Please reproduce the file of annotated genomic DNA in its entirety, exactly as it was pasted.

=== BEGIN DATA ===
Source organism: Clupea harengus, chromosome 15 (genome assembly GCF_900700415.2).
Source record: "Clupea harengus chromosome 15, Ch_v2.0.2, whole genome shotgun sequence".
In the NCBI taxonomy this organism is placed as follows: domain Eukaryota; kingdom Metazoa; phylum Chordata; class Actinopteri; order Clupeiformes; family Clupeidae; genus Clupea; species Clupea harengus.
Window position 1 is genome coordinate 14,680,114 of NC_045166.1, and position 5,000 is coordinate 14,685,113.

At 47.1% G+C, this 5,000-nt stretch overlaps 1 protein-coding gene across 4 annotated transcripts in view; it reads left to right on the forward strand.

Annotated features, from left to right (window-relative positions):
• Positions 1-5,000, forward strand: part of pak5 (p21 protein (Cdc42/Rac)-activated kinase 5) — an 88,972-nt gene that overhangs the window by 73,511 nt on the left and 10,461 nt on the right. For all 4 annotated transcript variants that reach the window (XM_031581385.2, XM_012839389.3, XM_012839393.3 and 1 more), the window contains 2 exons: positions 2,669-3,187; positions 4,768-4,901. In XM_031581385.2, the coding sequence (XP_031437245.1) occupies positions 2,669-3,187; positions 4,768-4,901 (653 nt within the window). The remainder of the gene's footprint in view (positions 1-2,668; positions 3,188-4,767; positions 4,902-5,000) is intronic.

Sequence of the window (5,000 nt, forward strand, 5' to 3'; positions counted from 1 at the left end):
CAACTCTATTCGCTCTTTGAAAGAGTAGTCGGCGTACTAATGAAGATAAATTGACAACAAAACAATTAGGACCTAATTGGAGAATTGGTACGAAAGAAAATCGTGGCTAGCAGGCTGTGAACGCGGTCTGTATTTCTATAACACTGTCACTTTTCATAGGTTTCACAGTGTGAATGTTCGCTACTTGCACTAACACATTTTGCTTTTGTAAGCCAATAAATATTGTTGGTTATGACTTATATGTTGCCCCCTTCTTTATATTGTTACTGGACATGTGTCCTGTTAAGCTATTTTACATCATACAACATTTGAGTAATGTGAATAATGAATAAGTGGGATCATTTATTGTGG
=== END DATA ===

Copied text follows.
Source organism: Clupea harengus, chromosome 15 (genome assembly GCF_900700415.2).
Source record: "Clupea harengus chromosome 15, Ch_v2.0.2, whole genome shotgun sequence".
In the NCBI taxonomy this organism is placed as follows: domain Eukaryota; kingdom Metazoa; phylum Chordata; class Actinopteri; order Clupeiformes; family Clupeidae; genus Clupea; species Clupea harengus.
Window position 1 is genome coordinate 14,680,114 of NC_045166.1, and position 5,000 is coordinate 14,685,113.

At 47.1% G+C, this 5,000-nt stretch overlaps 1 protein-coding gene across 4 annotated transcripts in view; it reads left to right on the forward strand.

Annotated features, from left to right (window-relative positions):
• Positions 1-5,000, forward strand: part of pak5 (p21 protein (Cdc42/Rac)-activated kinase 5) — an 88,972-nt gene that overhangs the window by 73,511 nt on the left and 10,461 nt on the right. For all 4 annotated transcript variants that reach the window (XM_031581385.2, XM_012839389.3, XM_012839393.3 and 1 more), the window contains 2 exons: positions 2,669-3,187; positions 4,768-4,901. In XM_031581385.2, the coding sequence (XP_031437245.1) occupies positions 2,669-3,187; positions 4,768-4,901 (653 nt within the window). The remainder of the gene's footprint in view (positions 1-2,668; positions 3,188-4,767; positions 4,902-5,000) is intronic.

Sequence of the window (5,000 nt, forward strand, 5' to 3'; positions counted from 1 at the left end):
CAACTCTATTCGCTCTTTGAAAGAGTAGTCGGCGTACTAATGAAGATAAATTGACAACAAAACAATTAGGACCTAATTGGAGAATTGGTACGAAAGAAAATCGTGGCTAGCAGGCTGTGAACGCGGTCTGTATTTCTATAACACTGTCACTTTTCATAGGTTTCACAGTGTGAATGTTCGCTACTTGCACTAACACATTTTGCTTTTGTAAGCCAATAAATATTGTTGGTTATGACTTATATGTTGCCCCCTTCTTTATATTGTTACTGGACATGTGTCCTGTTAAGCTATTTTACATCATACAACATTTGAGTAATGTGAATAATGAATAAGTGGGATCATTTATTGTGG